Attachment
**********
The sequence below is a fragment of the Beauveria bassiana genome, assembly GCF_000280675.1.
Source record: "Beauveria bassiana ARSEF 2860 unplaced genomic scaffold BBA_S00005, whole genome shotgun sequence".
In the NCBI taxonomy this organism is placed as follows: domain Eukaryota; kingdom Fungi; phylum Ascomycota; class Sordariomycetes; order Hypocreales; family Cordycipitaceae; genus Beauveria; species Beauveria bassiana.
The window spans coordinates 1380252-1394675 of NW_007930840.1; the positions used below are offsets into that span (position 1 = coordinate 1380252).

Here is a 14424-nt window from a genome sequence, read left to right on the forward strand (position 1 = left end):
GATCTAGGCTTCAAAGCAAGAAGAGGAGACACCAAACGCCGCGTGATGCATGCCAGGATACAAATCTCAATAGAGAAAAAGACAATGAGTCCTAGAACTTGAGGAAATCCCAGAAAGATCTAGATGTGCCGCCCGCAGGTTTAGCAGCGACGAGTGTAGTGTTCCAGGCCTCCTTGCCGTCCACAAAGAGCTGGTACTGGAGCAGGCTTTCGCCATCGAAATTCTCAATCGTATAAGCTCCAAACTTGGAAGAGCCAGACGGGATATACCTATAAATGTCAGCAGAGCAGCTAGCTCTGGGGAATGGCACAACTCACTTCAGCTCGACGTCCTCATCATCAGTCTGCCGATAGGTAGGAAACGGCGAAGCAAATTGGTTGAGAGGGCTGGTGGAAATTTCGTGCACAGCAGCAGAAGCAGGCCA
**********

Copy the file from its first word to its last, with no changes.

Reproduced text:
The sequence below is a fragment of the Beauveria bassiana genome, assembly GCF_000280675.1.
Source record: "Beauveria bassiana ARSEF 2860 unplaced genomic scaffold BBA_S00005, whole genome shotgun sequence".
In the NCBI taxonomy this organism is placed as follows: domain Eukaryota; kingdom Fungi; phylum Ascomycota; class Sordariomycetes; order Hypocreales; family Cordycipitaceae; genus Beauveria; species Beauveria bassiana.
The window spans coordinates 1380252-1394675 of NW_007930840.1; the positions used below are offsets into that span (position 1 = coordinate 1380252).

Here is a 14424-nt window from a genome sequence, read left to right on the forward strand (position 1 = left end):
GATCTAGGCTTCAAAGCAAGAAGAGGAGACACCAAACGCCGCGTGATGCATGCCAGGATACAAATCTCAATAGAGAAAAAGACAATGAGTCCTAGAACTTGAGGAAATCCCAGAAAGATCTAGATGTGCCGCCCGCAGGTTTAGCAGCGACGAGTGTAGTGTTCCAGGCCTCCTTGCCGTCCACAAAGAGCTGGTACTGGAGCAGGCTTTCGCCATCGAAATTCTCAATCGTATAAGCTCCAAACTTGGAAGAGCCAGACGGGATATACCTATAAATGTCAGCAGAGCAGCTAGCTCTGGGGAATGGCACAACTCACTTCAGCTCGACGTCCTCATCATCAGTCTGCCGATAGGTAGGAAACGGCGAAGCAAATTGGTTGAGAGGGCTGGTGGAAATTTCGTGCACAGCAGCAGAAGCAGGCCA